What is the best defense to an undefinable network perimeter?
The harsh reality is that you have to assume you will be breached. A 2014 study by Mandiant Crossing (The Maginot Line) found that 97% of companies have already been breached. Additionally, the 2014 Verizon Data Breach Study found 99% of POS breaches were identified by third parties and not the company itself. This means that it is a probability you will be breached and an improbability you will detect it before it is too late. Therefore, containing the breach at the point of entry is the best defense.
How do businesses contain network breaches?
The best way to implement containment based security in your network is to place each application into its own separate end-to-end network that does not share common routing and security elements. This can be accomplished either through physical segmentation or virtual segmentation. Physical segmentation requires separate routers and wide area circuits and can be cost prohibitive. Virtual segmentation accomplishes the same goal but does so through virtual router and firewall instances that can leverage a single wide area circuit.
What does this mean to the ATG problem?
It is important to note that many of the ATG systems deployed today do not rely on public IP addressing for remote access. ATGs implemented at many of the largest petroleum retailers utilize Virtual Application Networks (VANs) which provide virtual application segmentation. This network connectivity method utilizes dedicated logical networks customized to the specific needs of the ATG network itself.
VANs utilize private IP addressing and have dedicated virtual routing and security policies for each specific use. VANs are virtual overlay networks that are segmented from end-to-end and do not share common routing and security policy elements with other network segments. This approach creates distinctively defined network perimeters which can be better defended; concise logs which can be more easily analyzed and isolated; and eliminates the potential of breach propagation to other network segments. None of the ATGs that are connected using Virtual Application Networks (VANs) were breached.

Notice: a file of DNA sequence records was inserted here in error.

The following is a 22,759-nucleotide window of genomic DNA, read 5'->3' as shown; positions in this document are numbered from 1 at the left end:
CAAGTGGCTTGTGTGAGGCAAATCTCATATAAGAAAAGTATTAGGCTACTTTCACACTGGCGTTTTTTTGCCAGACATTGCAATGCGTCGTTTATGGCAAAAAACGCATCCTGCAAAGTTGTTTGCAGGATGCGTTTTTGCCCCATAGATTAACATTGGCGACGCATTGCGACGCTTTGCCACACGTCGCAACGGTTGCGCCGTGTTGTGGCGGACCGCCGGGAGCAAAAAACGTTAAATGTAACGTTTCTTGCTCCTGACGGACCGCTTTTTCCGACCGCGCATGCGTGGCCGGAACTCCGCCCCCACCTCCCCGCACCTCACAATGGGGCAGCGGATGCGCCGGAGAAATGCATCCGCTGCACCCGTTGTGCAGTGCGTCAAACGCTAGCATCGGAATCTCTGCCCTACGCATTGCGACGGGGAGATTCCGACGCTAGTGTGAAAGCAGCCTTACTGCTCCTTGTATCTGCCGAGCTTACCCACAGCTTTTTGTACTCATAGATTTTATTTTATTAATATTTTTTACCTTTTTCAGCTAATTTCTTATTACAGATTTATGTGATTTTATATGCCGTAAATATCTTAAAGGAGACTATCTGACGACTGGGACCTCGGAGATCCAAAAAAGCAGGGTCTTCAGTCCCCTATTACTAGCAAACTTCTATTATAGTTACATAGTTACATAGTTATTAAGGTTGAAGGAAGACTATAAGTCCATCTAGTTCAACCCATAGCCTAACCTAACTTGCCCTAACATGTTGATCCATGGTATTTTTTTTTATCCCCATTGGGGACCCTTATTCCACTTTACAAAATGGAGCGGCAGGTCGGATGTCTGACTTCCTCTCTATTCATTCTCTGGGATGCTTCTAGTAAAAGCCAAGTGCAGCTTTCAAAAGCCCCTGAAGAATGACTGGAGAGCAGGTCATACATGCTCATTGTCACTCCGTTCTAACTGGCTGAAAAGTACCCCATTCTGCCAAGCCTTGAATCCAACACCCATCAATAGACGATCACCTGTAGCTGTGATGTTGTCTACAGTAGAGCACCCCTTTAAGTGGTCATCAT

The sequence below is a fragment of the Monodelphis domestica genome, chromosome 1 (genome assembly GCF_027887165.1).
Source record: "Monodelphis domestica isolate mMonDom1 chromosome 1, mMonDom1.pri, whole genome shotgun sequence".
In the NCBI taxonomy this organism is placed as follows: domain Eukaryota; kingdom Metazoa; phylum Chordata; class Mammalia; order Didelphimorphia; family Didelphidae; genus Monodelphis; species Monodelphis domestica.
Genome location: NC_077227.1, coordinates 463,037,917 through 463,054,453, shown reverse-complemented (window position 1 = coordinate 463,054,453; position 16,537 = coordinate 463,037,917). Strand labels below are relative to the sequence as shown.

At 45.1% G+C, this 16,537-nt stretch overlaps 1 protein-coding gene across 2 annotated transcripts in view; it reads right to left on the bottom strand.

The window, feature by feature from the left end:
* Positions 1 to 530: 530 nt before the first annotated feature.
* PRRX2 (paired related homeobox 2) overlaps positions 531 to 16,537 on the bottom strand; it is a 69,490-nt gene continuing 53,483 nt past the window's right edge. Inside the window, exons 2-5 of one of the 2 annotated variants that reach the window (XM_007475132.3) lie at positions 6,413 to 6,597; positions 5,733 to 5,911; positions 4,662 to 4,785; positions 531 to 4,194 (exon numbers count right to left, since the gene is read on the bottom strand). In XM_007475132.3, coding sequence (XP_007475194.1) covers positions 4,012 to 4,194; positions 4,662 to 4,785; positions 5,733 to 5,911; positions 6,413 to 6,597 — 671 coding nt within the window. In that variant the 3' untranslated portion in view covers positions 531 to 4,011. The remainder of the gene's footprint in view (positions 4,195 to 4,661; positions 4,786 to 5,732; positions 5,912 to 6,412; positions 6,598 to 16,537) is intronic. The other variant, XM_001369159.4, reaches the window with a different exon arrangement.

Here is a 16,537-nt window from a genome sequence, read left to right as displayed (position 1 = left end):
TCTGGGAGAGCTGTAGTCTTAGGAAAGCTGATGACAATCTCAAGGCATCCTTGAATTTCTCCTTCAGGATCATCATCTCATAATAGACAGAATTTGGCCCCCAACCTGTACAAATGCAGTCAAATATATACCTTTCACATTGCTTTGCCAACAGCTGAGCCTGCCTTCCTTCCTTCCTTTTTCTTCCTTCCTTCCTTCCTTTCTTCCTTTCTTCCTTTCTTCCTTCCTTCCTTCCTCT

A deterministically defined application network perimeter can be defended more effectively, reducing the chance of vulnerabilities and the chance of a breach in the first place. In the event an application network is breached, the logs have a defined baseline which can detect anomalies more effectively, reducing the chance of a breach going undetected. If a breach of an application network is not detected, the lack of shared routing and security elements reduces the chance the breach can propagate to other network segments. Simply put, virtual application networks reduce “chance” as a part of the network security program yielding improved security effectiveness.
Convenience store retailers should immediately evaluate their exposure to ATG breaches and the methods they are using for connectivity and security. If they are utilizing public IP based methodologies, migrating to private IP based methods is very prudent. Specifically utilizing VAN connection methods has proven to be a more secure, and often more cost-effective approach.